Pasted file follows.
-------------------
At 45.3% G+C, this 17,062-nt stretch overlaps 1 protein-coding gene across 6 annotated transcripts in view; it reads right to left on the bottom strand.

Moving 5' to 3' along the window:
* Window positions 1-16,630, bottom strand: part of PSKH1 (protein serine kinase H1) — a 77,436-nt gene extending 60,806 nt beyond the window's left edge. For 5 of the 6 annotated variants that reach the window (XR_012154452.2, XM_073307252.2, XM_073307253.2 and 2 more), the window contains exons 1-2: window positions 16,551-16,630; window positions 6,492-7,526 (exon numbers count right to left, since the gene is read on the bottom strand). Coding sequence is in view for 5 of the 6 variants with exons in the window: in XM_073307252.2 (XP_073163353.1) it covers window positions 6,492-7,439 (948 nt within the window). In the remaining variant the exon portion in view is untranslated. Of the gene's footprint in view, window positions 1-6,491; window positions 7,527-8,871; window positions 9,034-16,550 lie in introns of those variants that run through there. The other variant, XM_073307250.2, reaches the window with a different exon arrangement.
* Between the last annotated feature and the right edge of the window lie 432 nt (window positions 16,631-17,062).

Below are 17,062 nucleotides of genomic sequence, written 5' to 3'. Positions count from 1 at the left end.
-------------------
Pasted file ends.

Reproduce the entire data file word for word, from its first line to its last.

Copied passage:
At 45.3% G+C, this 17,062-nt stretch overlaps 1 protein-coding gene across 6 annotated transcripts in view; it reads right to left on the bottom strand.

Moving 5' to 3' along the window:
* Window positions 1-16,630, bottom strand: part of PSKH1 (protein serine kinase H1) — a 77,436-nt gene extending 60,806 nt beyond the window's left edge. For 5 of the 6 annotated variants that reach the window (XR_012154452.2, XM_073307252.2, XM_073307253.2 and 2 more), the window contains exons 1-2: window positions 16,551-16,630; window positions 6,492-7,526 (exon numbers count right to left, since the gene is read on the bottom strand). Coding sequence is in view for 5 of the 6 variants with exons in the window: in XM_073307252.2 (XP_073163353.1) it covers window positions 6,492-7,439 (948 nt within the window). In the remaining variant the exon portion in view is untranslated. Of the gene's footprint in view, window positions 1-6,491; window positions 7,527-8,871; window positions 9,034-16,550 lie in introns of those variants that run through there. The other variant, XM_073307250.2, reaches the window with a different exon arrangement.
* Between the last annotated feature and the right edge of the window lie 432 nt (window positions 16,631-17,062).

Below are 17,062 nucleotides of genomic sequence, written 5' to 3'. Positions count from 1 at the left end.